These are not our real names. These are our shadow names, our armor, our cloaks.”
Z and Eleanor – Ella in real life – hide behind their alter egos so bad things will bounce off them just like the peas thrown at them during lunch period. If she dropped Z, Ella might have a chance at moving up the school social order, but she will not. Narrated in the first-person, Ella plainly, painfully describes why Z is so important to her; how he alone helped her through her father’s death. Describing herself as curious, sad, and ugly (she believes her classmates when they say the vitiligo on her face looks like desert camouflage), Ella wishes she could reinterpret reality as quests and battles with dragons the way Z can. But since Z’s father abandoned him, Z never rises out of his fantasy world, and Ella is becoming anxious to talk about life. That is when Bailey moves to town. He is the only other black kid in school and notices Ella, not just for her skin color but for her loyalty to Z. He, too, has lost his father, in his case to PTSD (Post-traumatic Stress Disorder). Their burgeoning friendship is a trigger for the emotionally-fragile Z who, in a climatic moment, runs away to Las Vegas on a quest, forcing Ella to admit that the games have to end.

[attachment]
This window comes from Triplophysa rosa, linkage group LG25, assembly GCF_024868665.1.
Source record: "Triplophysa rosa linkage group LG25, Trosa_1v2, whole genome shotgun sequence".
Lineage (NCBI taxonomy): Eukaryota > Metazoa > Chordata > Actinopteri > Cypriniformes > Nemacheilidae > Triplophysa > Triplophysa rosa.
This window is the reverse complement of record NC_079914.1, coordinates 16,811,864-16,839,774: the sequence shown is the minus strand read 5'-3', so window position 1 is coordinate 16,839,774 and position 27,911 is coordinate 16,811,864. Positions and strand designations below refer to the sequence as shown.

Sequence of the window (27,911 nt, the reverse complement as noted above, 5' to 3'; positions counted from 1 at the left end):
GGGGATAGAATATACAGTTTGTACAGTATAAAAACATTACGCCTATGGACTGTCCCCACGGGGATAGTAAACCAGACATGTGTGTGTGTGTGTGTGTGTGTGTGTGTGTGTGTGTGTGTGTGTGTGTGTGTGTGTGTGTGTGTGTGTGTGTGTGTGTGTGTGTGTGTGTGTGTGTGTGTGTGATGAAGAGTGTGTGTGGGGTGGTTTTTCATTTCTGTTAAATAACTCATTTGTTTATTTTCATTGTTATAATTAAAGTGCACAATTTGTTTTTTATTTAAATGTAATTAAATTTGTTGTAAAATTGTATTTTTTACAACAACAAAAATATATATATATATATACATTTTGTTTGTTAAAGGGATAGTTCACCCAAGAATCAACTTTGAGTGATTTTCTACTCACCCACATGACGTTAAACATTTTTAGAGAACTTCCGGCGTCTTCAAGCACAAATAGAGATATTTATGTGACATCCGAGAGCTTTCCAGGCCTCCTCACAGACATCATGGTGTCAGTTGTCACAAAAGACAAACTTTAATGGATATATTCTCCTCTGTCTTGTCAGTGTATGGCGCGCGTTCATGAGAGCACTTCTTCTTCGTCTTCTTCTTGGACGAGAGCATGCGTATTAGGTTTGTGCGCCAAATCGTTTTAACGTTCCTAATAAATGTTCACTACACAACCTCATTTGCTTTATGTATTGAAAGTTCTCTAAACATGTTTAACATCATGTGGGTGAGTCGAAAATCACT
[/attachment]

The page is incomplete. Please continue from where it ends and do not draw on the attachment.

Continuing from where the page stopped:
The author skillfully sketches out easily-recognizable scenes, and the characters, even secondary ones, are well-drawn. The dialog keeps the action moving, especially the banter between Ella and Bailey. Middle-schoolers will relate to Ella’s conflict over Z, her tender feelings for Bailey and her self-sabotaging doubts. In a satisfyingly realistic ending, Z will finally get the help he needs and Ella decides to come out of hiding to face the world.
Reviewed by : JMcD
Themes : AFRICAN AMERICANS. FRIENDSHIP. GRIEF. IDENTITY. MIDDLE SCHOOL.
CRITICS HAVE SAID
- “This poetic and nuanced story addresses the courage it takes to truly know and support someone, as well as the difficult choices that come with growing up.” – Publishers Weekly
- “Magoon writes with insight, wit, and compassion. Characters are appealing; action is well paced; and adolescent angst is palpable.” – School Library Journal
- “An out-of-the-ordinary settingjust outside of Las Vegasand the nuanced picture of young teens and families under stress make this an outstanding follow-up to Magoon’s Coretta Scott King/John Steptoe Awardwinning debut,The Rock and the River (2009).” – Kirkus Reviews
IF YOU LOVE THIS BOOK, THEN TRY:
- Codell, Esme Raji. Sahara Special. Hyperion Books for Children, 2003.
- Spinelli, Jerry. Maniac Magee. Little, Brown Young Readers, 1999.
- Williams-Garcia, Rita. One Crazy Summer. Amistad, 2010.
- Schmidt, Gary D. The Wednesday Wars. Clarion Books, 2007.